As the first year of the Reagan presidency draws to a close amid mounting dissension and controversy, markets here and, indeed, all over the world have sunk into one of the most pessimistic moods in memory. Uncertainty has given way to despair as the promise of Reaganomics has, seemingly, gone aglimmering with the onset of recession.
The stock market drifts lower, while commodities continue to languish. Real estate, precious metals, diamonds—almost everywhere you look, investments are in a slump. And, as usual, the US shock waves have reverberated abroad, afflicting even the dynamic Asian stock and property markets.
The best investment continues to be high-yielding US-dollar money market instruments: Treasury bills, commercial paper, certificates of deposit, and money market funds. But now, even that haven is threatened, as the Federal Reserve's tight money policy at last begins to bear the fruit of lowered interest rates.
But therein may lie the clue to investment strategy for 1982. First a word of explanation, for some might not agree with the foregoing assessment. Tight money leading to lower interest rates? True, up until recently the hallmark of Fed Chairman Paul Volcker's tight money policy has been high interest rates. But those interest rates were as much an expression of inflationary expectations as of Fed tightness. Not that the Fed hasn't been relatively tight. It has kept well within its targets for moderate monetary growth.
The result has been a significant diminution in inflationary expectations. While the consumer price index was actually higher in the third quarter than in the previous ones, the wholesale price indices presage lower retail prices for 1982. So interest rates are coming off, and the bond market is showing a corresponding rally.
A bond rally traditionally presages a stock market rally. Whether that happens in 1982 depends on the depth of the recession, and that in turn depends on how the economy at last reacts to the first installment of the Reagan tax cuts. (With all the announcements of the failure of Reaganomics, you'd never know that the tax cuts, such as they are, don't begin to take effect until 1982.)
Whenever there is such a loud chorus of moans and groans it is good to take stock of the situation. It is doubtful whether the recession will be as severe as most seem to think. And if it's not, it may indeed be a very good time to "take stock."
The market is replete with bargains in many sectors. Generally speaking, smaller, well-capitalized, technology-oriented companies whose shares are underpriced relative to underlying net asset value should have the greatest potential. Such companies are most likely to profit from the liberalized depreciation rules by investing in productive new plant and equipment.
Since the next year, at least, will be one of great uncertainty—due to doubts about the inflationary impact of projected budget deficits—the US stock market is not the only place to be.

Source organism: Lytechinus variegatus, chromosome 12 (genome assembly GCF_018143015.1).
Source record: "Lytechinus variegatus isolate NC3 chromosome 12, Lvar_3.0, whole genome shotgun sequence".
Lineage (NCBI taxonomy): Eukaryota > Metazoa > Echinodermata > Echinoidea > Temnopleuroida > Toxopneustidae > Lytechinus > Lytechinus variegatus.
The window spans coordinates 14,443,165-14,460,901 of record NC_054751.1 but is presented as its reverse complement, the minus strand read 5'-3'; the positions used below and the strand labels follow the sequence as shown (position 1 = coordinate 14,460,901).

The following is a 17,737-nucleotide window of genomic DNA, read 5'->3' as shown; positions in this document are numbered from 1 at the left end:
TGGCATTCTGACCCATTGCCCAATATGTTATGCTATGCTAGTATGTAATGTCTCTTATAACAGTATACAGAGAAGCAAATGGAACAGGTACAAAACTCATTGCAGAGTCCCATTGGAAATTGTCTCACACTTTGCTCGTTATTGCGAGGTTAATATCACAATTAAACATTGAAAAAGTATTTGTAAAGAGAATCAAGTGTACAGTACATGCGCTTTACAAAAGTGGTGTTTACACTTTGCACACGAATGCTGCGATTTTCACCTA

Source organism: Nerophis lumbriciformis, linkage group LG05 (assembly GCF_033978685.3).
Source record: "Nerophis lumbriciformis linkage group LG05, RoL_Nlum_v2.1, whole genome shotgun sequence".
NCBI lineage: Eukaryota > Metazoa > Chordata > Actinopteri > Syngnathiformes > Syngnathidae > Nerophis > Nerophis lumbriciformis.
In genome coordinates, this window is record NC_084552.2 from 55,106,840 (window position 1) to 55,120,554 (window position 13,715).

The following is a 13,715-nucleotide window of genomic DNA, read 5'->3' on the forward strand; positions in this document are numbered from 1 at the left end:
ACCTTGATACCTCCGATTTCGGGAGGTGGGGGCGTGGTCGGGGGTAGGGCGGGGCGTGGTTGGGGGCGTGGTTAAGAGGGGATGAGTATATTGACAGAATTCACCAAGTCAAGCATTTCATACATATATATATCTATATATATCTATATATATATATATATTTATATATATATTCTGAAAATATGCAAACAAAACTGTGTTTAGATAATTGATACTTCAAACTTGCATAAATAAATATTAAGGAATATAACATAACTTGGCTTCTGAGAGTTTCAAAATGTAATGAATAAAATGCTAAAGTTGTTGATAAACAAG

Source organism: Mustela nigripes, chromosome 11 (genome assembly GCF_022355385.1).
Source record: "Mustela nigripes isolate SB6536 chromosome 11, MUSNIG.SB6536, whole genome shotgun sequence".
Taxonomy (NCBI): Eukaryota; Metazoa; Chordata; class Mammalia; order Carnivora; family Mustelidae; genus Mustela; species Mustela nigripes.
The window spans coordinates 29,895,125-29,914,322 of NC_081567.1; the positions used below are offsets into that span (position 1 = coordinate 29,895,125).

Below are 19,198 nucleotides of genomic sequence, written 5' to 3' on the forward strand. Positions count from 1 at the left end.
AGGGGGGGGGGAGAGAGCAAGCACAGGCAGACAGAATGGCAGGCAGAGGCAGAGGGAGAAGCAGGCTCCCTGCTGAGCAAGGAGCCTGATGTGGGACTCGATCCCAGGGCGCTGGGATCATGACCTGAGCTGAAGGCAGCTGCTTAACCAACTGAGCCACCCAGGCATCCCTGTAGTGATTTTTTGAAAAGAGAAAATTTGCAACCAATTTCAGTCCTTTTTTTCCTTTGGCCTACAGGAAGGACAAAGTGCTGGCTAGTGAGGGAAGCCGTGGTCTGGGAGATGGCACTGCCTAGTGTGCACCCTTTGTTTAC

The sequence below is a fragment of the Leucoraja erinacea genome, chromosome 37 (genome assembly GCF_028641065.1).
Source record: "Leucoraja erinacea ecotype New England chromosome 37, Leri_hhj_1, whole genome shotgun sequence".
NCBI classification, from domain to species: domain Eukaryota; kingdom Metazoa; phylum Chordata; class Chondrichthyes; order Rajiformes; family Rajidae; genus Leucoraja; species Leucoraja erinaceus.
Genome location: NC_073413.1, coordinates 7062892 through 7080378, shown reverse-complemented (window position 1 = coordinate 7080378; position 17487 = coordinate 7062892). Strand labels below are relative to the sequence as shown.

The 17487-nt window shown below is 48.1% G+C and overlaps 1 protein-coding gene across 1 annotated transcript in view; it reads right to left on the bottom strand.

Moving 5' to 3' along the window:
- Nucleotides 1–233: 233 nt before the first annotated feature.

For one thing, give stronger consideration to selected foreign securities. Asia-Pacific stock markets, which have suffered bigger setbacks than the US market in the past six months, should be due for a major recovery later in 1982. When the time comes, the markets of Hong Kong, Singapore, and Japan have a record of exciting performance.
The barrier, again, is US recession, however. Those trade-oriented economies suffer from slackened US and Western European demand for their exports. Even so, awakening Western interest in those markets make them a good place to put a fraction of your portfolio.
Falling interest rates, mixed with continued long-term inflation fears, could finally pull precious metals and other commodities out of their doldrums. After two years of digesting the January 1980 binge, gold and silver should be ready to test new ground by mid-1982.
Other commodities could follow. Lumber, for instance, should benefit from renewed housing demand as interest rates fall. Long positions in future contracts with distant delivery months for such things as copper in anticipation of the eventual recovery in industrial and consumer demand also make sense. An alternative to commodity futures are resource-based stocks, including those of Australia. There can be little further downside price risk in this area.
A final area of interest is foreign currencies. As stated in this space last year, the US dollar is overvalued. That judgment has already proven correct with respect to the Swiss franc, which appreciated some 20 percent in a three-month period through early November. The dollar, at this writing, is still overvalued relative to the German mark, Japanese yen, and others, in view of our deteriorating balance of payments. Time deposits of securities denominated in these currencies are a good hedge against the US dollar and good speculations as well.
Steven Beckner is a free-lance financial writer, the assistant editor of World Money Analyst, and the author of The Hard Money Book.